7 Interesting Facts That Show the Link Between Plumbing and Good Health

In our modern homes, we tend to take out plumbing systems for granted until something goes wrong. But, we rely on modern plumbing every day for a wide variety of reasons, including drinking clean water, cleaning our homes, washing clothes, personal hygiene, and more. Ready access to clean cold and hot water on-demand is a relatively new phenomenon. But, you may be surprised at these seven interesting facts that demonstrate a clear link between plumbing systems and good health.

1.  Early Plumbing Systems

The earliest plumbing systems seem to appear at around 6,000 BC in the form of simple areas to catch rainfall and ditches where waste was placed. But, the real innovations were made by The Roman Empire and those earlier ideas are still in use today. They built aqueducts to bring clean water into cities and underground sewers to remove waste. In many areas across the former Roman Empire, you can still see evidence of their roads, villas, aqueducts, and sewer systems to this day. But, the Romans did use lead as a material to make plumbing pipes because it’s easy to form into shapes. Some scholars believe that using lead caused mental health problems that contributed to the decline of the Roman Empire. Whether this is true or not remains to be seen, but it’s fair to say that the Romans had good drinking water quality compared to other areas of the world at the time.

2.  Waterborne Diseases

Many of the other ancient civilizations in the world at the time of the Roman Empire were not innovative enough to build water delivery infrastructure projects. Most cities relied on rivers and wells to get their water and they became polluted as the populations rose. Many civilizations succumbed to waterborne diseases which spread quickly through densely populated areas. This situation was exacerbated by poor sanitation standards caused by the improper disposal of human and animal waste. Some common waterborne diseases include plague, cholera, typhoid fever, and more. Waterborne diseases were still a health threat in the west up until the early 1900s. In many areas of the world, waterborne diseases are still a threat now.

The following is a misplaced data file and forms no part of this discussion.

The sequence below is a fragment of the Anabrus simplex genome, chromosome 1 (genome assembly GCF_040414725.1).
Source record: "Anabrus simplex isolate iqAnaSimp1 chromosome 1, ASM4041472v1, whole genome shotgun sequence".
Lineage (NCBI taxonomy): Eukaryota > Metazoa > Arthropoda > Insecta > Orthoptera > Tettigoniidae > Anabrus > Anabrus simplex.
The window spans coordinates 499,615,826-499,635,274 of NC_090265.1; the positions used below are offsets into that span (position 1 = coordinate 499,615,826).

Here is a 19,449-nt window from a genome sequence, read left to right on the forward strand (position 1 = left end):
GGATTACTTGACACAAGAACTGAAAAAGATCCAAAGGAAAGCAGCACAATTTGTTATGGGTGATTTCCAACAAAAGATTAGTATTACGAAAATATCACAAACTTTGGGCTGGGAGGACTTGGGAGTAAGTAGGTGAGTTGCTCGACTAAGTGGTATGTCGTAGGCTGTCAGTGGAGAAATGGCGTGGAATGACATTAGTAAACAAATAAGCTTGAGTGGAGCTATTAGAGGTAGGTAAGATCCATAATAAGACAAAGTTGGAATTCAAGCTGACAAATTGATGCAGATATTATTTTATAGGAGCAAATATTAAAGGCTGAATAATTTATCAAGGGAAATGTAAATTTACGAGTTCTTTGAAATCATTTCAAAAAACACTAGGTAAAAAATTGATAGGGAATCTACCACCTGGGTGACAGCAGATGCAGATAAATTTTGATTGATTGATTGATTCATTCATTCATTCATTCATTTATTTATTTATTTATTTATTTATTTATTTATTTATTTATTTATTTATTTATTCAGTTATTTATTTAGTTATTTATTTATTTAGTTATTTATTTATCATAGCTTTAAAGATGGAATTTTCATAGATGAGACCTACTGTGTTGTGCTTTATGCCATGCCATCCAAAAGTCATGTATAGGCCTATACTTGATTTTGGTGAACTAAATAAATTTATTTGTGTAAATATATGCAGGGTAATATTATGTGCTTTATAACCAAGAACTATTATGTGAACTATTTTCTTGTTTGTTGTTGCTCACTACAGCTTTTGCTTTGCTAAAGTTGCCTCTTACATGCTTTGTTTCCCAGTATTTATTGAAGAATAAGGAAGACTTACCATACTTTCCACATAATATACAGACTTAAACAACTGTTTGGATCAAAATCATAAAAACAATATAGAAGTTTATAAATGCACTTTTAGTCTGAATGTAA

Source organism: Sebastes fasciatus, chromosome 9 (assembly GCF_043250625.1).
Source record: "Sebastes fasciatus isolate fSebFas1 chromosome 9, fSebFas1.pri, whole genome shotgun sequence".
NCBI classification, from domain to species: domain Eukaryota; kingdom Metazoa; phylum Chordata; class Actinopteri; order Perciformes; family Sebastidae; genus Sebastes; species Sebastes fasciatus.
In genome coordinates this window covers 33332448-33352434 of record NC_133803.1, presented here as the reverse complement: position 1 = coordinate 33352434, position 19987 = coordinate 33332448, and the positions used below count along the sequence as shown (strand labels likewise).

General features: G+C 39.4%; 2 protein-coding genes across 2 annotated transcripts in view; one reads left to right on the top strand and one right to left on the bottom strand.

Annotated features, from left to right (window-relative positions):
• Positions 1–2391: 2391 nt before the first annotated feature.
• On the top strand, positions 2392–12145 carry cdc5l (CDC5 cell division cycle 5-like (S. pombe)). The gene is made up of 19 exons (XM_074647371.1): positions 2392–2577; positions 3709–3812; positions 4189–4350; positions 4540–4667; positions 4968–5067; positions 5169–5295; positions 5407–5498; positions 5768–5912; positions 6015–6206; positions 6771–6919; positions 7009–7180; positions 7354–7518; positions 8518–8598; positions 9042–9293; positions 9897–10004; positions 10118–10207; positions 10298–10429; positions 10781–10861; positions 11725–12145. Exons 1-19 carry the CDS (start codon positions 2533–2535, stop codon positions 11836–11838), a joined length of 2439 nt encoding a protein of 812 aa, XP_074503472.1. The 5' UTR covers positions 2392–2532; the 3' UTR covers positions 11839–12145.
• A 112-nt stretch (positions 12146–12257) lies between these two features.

3.  Dr. John Snow (1813-1858)

Dr. John Snow was born in York, England on March 15, 1813, and despite an early death at the age of 45, he made immense improvements to public health. While working as a physician in London in 1859, he noticed the connection between a cholera outbreak and the water quality. But, it wasn’t until a later cholera outbreak in 1854 when 616 people died that his ideas on water cleanliness began to be taken seriously. At the time, Dr. Snow was living in Soho which is only 250 yards away from where over 500 people died of cholera in only 10 days! The cholera source was identified as a public water pump that had been contaminated with human waste. Dr. Snow pioneered the use of chlorine as an effective water disinfectant, the sealing of sewers, and improvements in cleanliness. Many of Dr. Snow’s ideas are in regular use today and his contributions to public health have saved countless lives.